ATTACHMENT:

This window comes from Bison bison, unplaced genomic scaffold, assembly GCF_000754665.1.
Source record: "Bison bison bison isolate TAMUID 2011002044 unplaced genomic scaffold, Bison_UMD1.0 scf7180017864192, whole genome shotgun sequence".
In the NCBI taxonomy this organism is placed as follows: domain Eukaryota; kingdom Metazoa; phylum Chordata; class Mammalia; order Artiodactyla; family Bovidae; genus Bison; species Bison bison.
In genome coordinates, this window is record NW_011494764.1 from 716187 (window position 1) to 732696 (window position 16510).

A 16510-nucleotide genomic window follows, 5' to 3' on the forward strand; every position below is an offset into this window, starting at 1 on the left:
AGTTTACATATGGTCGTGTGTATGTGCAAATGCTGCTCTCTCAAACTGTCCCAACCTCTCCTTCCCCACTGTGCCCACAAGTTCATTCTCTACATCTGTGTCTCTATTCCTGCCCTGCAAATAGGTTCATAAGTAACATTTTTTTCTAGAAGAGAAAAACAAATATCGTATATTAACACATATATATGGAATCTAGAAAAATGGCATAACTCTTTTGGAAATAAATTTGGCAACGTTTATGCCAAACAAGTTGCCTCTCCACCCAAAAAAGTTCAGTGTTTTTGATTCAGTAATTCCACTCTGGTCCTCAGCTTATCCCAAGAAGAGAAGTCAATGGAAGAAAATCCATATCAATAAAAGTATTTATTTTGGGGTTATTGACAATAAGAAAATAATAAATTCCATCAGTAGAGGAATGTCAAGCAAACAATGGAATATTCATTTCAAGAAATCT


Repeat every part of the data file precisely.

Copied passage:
This window comes from Bison bison, unplaced genomic scaffold, assembly GCF_000754665.1.
Source record: "Bison bison bison isolate TAMUID 2011002044 unplaced genomic scaffold, Bison_UMD1.0 scf7180017864192, whole genome shotgun sequence".
In the NCBI taxonomy this organism is placed as follows: domain Eukaryota; kingdom Metazoa; phylum Chordata; class Mammalia; order Artiodactyla; family Bovidae; genus Bison; species Bison bison.
In genome coordinates, this window is record NW_011494764.1 from 716187 (window position 1) to 732696 (window position 16510).

A 16510-nucleotide genomic window follows, 5' to 3' on the forward strand; every position below is an offset into this window, starting at 1 on the left:
AGTTTACATATGGTCGTGTGTATGTGCAAATGCTGCTCTCTCAAACTGTCCCAACCTCTCCTTCCCCACTGTGCCCACAAGTTCATTCTCTACATCTGTGTCTCTATTCCTGCCCTGCAAATAGGTTCATAAGTAACATTTTTTTCTAGAAGAGAAAAACAAATATCGTATATTAACACATATATATGGAATCTAGAAAAATGGCATAACTCTTTTGGAAATAAATTTGGCAACGTTTATGCCAAACAAGTTGCCTCTCCACCCAAAAAAGTTCAGTGTTTTTGATTCAGTAATTCCACTCTGGTCCTCAGCTTATCCCAAGAAGAGAAGTCAATGGAAGAAAATCCATATCAATAAAAGTATTTATTTTGGGGTTATTGACAATAAGAAAATAATAAATTCCATCAGTAGAGGAATGTCAAGCAAACAATGGAATATTCATTTCAAGAAATCT